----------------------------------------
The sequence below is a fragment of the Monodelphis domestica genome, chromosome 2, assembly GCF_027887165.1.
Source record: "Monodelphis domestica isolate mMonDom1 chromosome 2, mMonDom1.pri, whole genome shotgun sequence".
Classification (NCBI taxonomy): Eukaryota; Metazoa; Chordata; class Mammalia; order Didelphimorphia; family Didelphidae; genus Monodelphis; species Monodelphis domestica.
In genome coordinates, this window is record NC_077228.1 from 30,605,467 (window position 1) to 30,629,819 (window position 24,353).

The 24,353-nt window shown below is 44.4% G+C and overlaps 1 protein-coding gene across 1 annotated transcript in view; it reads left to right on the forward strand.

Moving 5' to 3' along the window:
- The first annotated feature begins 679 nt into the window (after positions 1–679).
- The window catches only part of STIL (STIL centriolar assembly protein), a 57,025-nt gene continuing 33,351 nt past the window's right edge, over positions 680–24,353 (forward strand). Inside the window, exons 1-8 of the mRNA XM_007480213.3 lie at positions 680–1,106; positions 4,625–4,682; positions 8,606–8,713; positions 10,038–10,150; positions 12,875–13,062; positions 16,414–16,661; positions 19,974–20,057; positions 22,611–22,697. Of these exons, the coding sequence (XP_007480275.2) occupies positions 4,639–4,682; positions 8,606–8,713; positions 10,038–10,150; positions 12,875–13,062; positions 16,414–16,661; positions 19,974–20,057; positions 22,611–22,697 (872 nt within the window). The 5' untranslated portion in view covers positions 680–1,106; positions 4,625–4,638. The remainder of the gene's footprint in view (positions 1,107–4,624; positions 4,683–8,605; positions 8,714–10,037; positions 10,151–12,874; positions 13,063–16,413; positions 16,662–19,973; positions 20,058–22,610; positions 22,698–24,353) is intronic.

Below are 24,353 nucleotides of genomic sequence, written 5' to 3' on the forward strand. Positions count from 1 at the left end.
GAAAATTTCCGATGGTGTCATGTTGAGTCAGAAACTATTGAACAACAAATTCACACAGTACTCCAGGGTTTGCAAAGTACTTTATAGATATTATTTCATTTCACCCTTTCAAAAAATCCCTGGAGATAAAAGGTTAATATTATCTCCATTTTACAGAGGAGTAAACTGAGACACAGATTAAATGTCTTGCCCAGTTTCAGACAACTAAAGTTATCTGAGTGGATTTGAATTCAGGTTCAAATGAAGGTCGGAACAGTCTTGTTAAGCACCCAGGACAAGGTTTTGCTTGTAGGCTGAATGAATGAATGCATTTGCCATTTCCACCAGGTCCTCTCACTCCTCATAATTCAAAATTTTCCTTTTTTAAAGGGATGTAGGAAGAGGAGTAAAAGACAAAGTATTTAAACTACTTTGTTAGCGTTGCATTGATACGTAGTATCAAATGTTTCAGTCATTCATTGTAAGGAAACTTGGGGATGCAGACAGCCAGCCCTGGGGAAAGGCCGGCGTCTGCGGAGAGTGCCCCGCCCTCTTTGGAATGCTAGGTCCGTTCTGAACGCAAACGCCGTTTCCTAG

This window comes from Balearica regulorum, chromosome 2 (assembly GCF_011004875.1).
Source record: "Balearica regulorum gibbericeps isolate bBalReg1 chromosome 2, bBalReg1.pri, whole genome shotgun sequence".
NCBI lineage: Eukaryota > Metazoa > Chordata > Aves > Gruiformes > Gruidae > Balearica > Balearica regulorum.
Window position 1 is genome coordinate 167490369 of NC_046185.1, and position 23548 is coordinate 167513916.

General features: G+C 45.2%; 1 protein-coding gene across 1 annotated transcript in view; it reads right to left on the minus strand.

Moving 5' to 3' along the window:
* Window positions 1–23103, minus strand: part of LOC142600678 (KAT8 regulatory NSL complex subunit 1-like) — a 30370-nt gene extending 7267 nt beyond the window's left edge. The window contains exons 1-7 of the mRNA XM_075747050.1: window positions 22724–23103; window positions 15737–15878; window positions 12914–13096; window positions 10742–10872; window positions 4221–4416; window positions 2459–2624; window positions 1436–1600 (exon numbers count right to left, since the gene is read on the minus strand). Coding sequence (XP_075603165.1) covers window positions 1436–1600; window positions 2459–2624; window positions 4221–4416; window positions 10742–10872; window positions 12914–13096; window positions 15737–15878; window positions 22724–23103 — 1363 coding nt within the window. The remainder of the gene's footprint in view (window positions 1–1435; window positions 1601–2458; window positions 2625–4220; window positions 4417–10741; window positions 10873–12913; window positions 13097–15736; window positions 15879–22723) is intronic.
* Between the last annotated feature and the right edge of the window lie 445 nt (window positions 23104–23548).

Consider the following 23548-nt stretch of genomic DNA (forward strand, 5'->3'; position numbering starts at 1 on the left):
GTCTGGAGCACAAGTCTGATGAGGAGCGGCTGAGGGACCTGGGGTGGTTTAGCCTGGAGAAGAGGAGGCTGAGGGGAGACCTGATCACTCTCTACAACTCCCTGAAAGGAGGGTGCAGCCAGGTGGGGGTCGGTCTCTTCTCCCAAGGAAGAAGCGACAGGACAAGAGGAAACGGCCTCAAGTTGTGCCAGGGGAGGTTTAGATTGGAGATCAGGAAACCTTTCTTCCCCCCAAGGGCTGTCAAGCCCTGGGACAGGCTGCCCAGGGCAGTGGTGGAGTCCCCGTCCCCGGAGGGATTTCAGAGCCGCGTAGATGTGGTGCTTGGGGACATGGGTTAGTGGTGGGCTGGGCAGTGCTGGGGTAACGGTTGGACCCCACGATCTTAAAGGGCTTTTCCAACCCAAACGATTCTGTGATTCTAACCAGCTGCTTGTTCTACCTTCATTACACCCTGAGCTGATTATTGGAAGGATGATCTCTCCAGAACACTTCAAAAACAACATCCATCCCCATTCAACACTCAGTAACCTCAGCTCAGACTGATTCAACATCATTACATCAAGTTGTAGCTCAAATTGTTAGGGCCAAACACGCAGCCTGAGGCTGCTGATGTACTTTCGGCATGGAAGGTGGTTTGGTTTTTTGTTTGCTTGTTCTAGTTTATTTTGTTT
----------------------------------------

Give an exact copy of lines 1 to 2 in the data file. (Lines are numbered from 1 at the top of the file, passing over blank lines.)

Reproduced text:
The sequence below is a fragment of the Monodelphis domestica genome, chromosome 2, assembly GCF_027887165.1.
Source record: "Monodelphis domestica isolate mMonDom1 chromosome 2, mMonDom1.pri, whole genome shotgun sequence".